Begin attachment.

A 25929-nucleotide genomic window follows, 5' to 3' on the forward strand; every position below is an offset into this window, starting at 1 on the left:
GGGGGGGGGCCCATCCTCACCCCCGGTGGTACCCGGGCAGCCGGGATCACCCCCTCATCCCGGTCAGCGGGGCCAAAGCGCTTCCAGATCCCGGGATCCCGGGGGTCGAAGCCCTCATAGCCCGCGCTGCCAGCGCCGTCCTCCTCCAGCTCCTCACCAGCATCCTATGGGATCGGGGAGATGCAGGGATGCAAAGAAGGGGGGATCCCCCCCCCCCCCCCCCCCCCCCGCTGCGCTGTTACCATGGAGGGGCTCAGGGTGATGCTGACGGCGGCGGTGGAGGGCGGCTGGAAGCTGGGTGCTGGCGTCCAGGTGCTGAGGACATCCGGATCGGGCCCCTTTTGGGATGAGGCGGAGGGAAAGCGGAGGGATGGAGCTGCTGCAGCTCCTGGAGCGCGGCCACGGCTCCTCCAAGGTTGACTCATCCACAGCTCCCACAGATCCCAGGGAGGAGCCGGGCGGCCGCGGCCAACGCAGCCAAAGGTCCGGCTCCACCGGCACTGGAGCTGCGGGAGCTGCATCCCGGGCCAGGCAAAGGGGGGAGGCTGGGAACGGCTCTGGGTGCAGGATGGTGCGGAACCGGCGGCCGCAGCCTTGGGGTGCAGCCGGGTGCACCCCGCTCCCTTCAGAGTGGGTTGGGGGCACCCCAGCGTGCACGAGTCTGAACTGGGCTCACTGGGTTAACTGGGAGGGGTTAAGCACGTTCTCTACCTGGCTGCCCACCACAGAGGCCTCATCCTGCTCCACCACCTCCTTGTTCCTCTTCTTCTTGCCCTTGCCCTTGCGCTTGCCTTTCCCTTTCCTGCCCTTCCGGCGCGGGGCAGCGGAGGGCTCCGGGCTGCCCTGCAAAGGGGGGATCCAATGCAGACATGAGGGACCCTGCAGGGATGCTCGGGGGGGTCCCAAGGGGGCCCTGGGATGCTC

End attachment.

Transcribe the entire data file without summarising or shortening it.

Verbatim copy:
A 25929-nucleotide genomic window follows, 5' to 3' on the forward strand; every position below is an offset into this window, starting at 1 on the left:
GGGGGGGGGCCCATCCTCACCCCCGGTGGTACCCGGGCAGCCGGGATCACCCCCTCATCCCGGTCAGCGGGGCCAAAGCGCTTCCAGATCCCGGGATCCCGGGGGTCGAAGCCCTCATAGCCCGCGCTGCCAGCGCCGTCCTCCTCCAGCTCCTCACCAGCATCCTATGGGATCGGGGAGATGCAGGGATGCAAAGAAGGGGGGATCCCCCCCCCCCCCCCCCCCCCCCGCTGCGCTGTTACCATGGAGGGGCTCAGGGTGATGCTGACGGCGGCGGTGGAGGGCGGCTGGAAGCTGGGTGCTGGCGTCCAGGTGCTGAGGACATCCGGATCGGGCCCCTTTTGGGATGAGGCGGAGGGAAAGCGGAGGGATGGAGCTGCTGCAGCTCCTGGAGCGCGGCCACGGCTCCTCCAAGGTTGACTCATCCACAGCTCCCACAGATCCCAGGGAGGAGCCGGGCGGCCGCGGCCAACGCAGCCAAAGGTCCGGCTCCACCGGCACTGGAGCTGCGGGAGCTGCATCCCGGGCCAGGCAAAGGGGGGAGGCTGGGAACGGCTCTGGGTGCAGGATGGTGCGGAACCGGCGGCCGCAGCCTTGGGGTGCAGCCGGGTGCACCCCGCTCCCTTCAGAGTGGGTTGGGGGCACCCCAGCGTGCACGAGTCTGAACTGGGCTCACTGGGTTAACTGGGAGGGGTTAAGCACGTTCTCTACCTGGCTGCCCACCACAGAGGCCTCATCCTGCTCCACCACCTCCTTGTTCCTCTTCTTCTTGCCCTTGCCCTTGCGCTTGCCTTTCCCTTTCCTGCCCTTCCGGCGCGGGGCAGCGGAGGGCTCCGGGCTGCCCTGCAAAGGGGGGATCCAATGCAGACATGAGGGACCCTGCAGGGATGCTCGGGGGGGTCCCAAGGGGGCCCTGGGATGCTC